The Evolution of Customer Service: The More Things Change, The More They Stay The Same


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There was a time when proactive customer support simply involved including a manual with a new product and asking customers to read it. With a manual, companies armed their customers with the tools required to help themselves with hopes they wouldn’t need to call customer support.

Today, that process looks different. Companies are still telling customers to read the manual, but the technology and habit behind it all has changed. Now, companies don’t deliver the manual with the product. Instead, they put it online and tell their customers to go find it.

Customer service always has been and always will be about anticipating what customers will need and enabling them to solve their problems. While technology certainly has changed the tactics behind carrying out effective customer service, the fundamentals of the practice have remained the same. Customers are still delighted and frustrated by the same things they always have been.

The nature of business

The landscape of customer service may only appear to have changed because the nature of business has changed. Decades ago, social media and email didn’t exist. If people wanted to interact with each other or companies, they either had to do it in person or over the phone.

Even in the days of general stores, customer service existed. Store owners knew all of their customers on a first-name basis and stocked their shelves with the exact items they knew their customers would need. Because communities were local, if the owner of the general store made a mistake, everyone in town heard about it.

Sure, technology has drastically changed the way business operates today, but the more things change, the more they stay the same. Now, if a brand makes a mistake, everyone “in town” hears about it, but that “town” may span seven continents and hundreds of countries thanks to the power of social media. Still, brands need to get to know customers on a personal level and technology enables them to do that.

A generational divide

While many think the millennial generation is responsible for how brands provide customer service today, they are given far too much credit. Yes, millennials will make up more than 75 percent of the global workforce by 2030 and will collectively spend $200 billion annually by 2017. If they’re not already, they will become the largest customer base in the U.S. in only a few years.

On the surface, millennial expectations of brands do appear to differ from those of the baby boomers or the Gen Y-ers in that they’ve forced brands to interact with customers 24/7. The millennial generation demands and rewards instant gratification, especially those companies that reach them where they are – on social, mobile, chat and phone. They expect to find answers at the tips of their fingers and when they can’t, they won’t hesitate to share their experiences with whomever is listening, most often on social media. But on a deeper level, millennials want the same thing as any older generation – they want to feel like they are being heard and that brands are listening to them. Only now, if they don’t get it, everyone will hear about.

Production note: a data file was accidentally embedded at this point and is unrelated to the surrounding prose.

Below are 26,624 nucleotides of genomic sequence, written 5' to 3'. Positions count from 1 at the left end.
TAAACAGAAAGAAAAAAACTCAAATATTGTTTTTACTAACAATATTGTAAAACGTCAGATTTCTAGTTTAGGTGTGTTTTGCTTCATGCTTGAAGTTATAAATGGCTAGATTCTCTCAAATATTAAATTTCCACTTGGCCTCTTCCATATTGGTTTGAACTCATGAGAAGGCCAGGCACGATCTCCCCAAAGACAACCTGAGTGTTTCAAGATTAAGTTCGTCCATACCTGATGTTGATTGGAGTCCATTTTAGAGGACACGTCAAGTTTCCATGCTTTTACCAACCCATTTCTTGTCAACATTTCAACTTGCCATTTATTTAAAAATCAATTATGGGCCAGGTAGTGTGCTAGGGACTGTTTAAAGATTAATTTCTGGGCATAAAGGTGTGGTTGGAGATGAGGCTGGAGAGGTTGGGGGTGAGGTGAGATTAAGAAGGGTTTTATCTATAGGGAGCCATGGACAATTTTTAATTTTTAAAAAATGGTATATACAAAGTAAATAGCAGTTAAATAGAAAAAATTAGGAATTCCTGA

Back to the basics

If there’s one thing to learn from this “evolution” of customer service, it’s that while the process of serving customers has transformed from simply carrying customers’ favorite items at the general store to addressing customer concerns immediately via all channels, the fundamentals are still very much the same. Stripping customer service down to the basics will help brands identify the best approach to meeting their customers’ needs.

By listening to customers and asking them what they need, brands will be able to identify the best ways to serve them. It’s all about making it easy for customers to get the answers they need. Now, technology enables companies to make information available and accessible online, to listen to their customers through the channels that matter most to them and offer a personalized and tailored approach to customer service. Ultimately, only the process of customer service has changed, but the relationships have always and will always remain the same.

Jill Soley
With 15 years of experience, Jill has helped Freshdesk bring a customer-focused approach to product and marketing management. Prior to joining Freshdesk, Jill played a key leadership role in the successful launch of Creative Cloud, representing a transformation of Adobe's shrink-wrap software business to a service and subscription model. She was also responsible for Adobe's mobile app strategy for Adobe's Creative Pro business. Jill received both a bachelor's degree and master's degree from MIT and continues to bring an innovative approach to marketing through Silicon Valley.


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